In the slow-paced, detail-obsessive, character-rich, Oscar-contender from Turkey at the Santa Fe Film Festival, the story snakes around the characters like the creek through the hills and slopes, occasionally seen, sometimes only heard, but always a part of the landscape.
Released at the New York Film Festival earlier this month, “”Once Upon A Time in Anatolia” is in the running for Best Foreign Language Film at this year’s Academy Awards. Based on a doctor’s recollection of a murder investigation, the film plays out in real-time with long, incremental zooms and often no cutaways during a scene.
On the surface, the film focuses on a band of men looking for a body. You have the chief police inspector, the prosecutor ready to detail the findings, two prisoners, a doctor, drivers of the three vehicles and various sundry characters, diggers, army, etc. In descriptions of the film, it has been noted that the story is based on the doctor’s recollections of a night spent looking for a body. But underneath, I think director Nuri Bilge Ceylan may have crafted more of a story than what is on the surface.
If you haven’t seen this film yet, you may want to stop reading right now, or plan to do a brain wipe before you go because this isn’t a film to be missed and there is a reason you’ll want to see it on the big screen.
About a quarter of the way into the film, there is a scene between the doctor and the driver, Arab, in which the sound of the wind and the approaching storm, the silhouettes of the men and their talk create a dream-like space in the film. At this point, I began to see how each thing that happens is from the doctor’s POV: an apple falling from a tree and rolling down the hill through the creek; a black cat running from the wind and crouching under a dumpster; the widow of the murdered man and her son dutifully acknowledging their fate.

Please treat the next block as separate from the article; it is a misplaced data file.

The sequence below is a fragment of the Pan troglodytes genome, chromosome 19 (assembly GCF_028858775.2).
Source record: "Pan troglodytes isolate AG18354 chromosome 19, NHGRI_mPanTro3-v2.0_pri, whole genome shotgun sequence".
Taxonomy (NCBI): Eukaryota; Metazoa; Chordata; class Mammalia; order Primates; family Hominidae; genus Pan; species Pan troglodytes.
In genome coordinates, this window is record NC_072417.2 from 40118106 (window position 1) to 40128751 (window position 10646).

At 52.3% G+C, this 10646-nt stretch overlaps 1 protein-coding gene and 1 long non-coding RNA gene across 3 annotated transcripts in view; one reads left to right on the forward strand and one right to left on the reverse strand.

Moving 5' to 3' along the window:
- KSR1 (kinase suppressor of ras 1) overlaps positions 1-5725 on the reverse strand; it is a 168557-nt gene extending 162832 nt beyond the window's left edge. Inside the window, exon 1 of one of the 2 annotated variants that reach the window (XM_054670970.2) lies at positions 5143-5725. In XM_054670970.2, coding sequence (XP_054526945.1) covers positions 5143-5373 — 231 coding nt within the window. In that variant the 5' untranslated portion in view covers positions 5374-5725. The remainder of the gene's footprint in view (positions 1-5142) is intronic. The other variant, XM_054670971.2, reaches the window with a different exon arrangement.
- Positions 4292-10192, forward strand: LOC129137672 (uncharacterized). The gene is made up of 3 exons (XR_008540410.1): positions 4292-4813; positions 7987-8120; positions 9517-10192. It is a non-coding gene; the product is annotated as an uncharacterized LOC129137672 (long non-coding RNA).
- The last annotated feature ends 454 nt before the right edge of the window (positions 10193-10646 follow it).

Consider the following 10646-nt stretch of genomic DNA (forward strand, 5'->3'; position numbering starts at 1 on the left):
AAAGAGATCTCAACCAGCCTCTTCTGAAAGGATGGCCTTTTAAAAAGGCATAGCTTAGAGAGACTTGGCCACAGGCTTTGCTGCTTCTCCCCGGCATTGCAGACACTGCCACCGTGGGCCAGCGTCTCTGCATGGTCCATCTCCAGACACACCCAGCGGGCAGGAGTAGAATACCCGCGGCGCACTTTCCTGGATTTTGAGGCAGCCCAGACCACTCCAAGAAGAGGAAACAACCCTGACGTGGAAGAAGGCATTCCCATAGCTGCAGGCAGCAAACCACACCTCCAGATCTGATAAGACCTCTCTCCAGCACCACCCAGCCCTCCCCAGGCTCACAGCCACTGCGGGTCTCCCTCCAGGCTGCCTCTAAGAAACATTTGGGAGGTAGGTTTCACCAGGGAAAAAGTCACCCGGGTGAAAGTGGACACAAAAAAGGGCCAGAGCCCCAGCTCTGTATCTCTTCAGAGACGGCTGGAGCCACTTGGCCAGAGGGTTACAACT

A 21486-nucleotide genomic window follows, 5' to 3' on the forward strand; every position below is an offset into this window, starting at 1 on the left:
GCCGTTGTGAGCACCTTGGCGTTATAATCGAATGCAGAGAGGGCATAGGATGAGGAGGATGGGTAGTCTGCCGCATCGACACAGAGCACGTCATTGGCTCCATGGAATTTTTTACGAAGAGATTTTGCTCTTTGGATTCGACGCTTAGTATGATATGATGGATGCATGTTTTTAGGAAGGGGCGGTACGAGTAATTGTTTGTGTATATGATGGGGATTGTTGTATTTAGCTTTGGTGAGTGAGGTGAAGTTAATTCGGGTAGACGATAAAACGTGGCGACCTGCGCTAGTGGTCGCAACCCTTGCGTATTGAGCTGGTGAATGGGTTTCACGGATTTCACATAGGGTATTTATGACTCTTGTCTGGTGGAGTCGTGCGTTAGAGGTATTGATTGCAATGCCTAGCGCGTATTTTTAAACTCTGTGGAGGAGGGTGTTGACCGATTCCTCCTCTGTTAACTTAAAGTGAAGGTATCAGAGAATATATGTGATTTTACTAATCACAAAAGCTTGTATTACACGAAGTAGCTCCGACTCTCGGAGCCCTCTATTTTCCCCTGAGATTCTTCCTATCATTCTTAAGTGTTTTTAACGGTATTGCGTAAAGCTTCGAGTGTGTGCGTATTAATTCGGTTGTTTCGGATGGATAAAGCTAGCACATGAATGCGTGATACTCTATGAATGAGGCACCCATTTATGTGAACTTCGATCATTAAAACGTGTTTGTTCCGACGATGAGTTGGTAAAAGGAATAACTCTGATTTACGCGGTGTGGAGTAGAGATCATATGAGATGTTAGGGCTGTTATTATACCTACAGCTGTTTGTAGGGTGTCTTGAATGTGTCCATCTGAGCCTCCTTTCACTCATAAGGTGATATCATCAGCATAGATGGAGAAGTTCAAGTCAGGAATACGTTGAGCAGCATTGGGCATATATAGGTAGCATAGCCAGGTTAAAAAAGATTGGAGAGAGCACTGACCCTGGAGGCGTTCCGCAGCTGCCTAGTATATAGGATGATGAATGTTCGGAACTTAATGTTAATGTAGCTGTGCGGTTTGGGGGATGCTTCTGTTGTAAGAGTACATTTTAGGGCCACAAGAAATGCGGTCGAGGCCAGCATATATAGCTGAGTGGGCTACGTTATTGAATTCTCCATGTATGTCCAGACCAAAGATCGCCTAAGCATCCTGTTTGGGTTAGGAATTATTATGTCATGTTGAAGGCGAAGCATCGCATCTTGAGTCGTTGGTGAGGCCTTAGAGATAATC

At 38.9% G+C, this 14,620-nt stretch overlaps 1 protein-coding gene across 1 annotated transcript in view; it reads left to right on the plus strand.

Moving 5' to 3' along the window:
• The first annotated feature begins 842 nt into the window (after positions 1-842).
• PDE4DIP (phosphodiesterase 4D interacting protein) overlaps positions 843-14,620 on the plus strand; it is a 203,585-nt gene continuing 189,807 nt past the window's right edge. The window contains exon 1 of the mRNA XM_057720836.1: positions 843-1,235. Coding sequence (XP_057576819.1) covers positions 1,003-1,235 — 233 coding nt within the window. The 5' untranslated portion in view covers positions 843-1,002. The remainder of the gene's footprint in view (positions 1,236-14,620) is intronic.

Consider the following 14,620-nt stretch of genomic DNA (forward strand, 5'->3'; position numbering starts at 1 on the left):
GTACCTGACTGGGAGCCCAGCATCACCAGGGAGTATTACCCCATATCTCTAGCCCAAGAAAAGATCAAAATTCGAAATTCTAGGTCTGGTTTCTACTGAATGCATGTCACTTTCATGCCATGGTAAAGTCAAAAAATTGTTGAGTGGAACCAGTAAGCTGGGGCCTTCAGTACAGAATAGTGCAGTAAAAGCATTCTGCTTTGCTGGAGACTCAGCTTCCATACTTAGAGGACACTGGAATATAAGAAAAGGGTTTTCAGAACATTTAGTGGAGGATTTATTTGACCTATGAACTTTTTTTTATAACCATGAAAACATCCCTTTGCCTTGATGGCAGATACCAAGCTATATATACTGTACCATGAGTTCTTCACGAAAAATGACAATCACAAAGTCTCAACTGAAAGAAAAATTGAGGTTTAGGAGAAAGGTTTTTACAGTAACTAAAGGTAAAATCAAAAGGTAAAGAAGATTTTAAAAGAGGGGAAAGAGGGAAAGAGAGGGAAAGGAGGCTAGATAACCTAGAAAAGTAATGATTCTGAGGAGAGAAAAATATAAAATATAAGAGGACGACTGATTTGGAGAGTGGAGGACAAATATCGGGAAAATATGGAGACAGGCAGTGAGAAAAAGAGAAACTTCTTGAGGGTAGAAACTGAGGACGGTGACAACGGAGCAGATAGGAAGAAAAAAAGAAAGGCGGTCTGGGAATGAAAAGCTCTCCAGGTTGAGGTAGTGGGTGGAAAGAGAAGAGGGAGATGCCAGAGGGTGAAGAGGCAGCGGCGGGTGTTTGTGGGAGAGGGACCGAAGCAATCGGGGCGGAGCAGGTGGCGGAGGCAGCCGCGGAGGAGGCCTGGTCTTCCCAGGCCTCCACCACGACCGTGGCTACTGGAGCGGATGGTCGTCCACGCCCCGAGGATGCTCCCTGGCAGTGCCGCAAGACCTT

This POV is so intense, in fact, that I began to think the doctor had something to do with the murder. He acts so guilty! The prosecutor makes him feel guilty, the scenes of steam bath and interrogation, long looks from the criminal paint the doctor’s silence as a secretive one. And the final autopsy scene where the doctor deliberately covers up the technician’s finding had me saying, “Aha! I knew he was part of it all along!”
To be fair, no one I spoke with after the film agreed with me. The doctor was just reporting on his view of that day, they said. But, I think, if you craft a story with enough ambiguity, and edit it so that it is suspenseful, another story may emerge, one that you hadn’t intended, but one that also works if you shift your perception just a little way down the creek.
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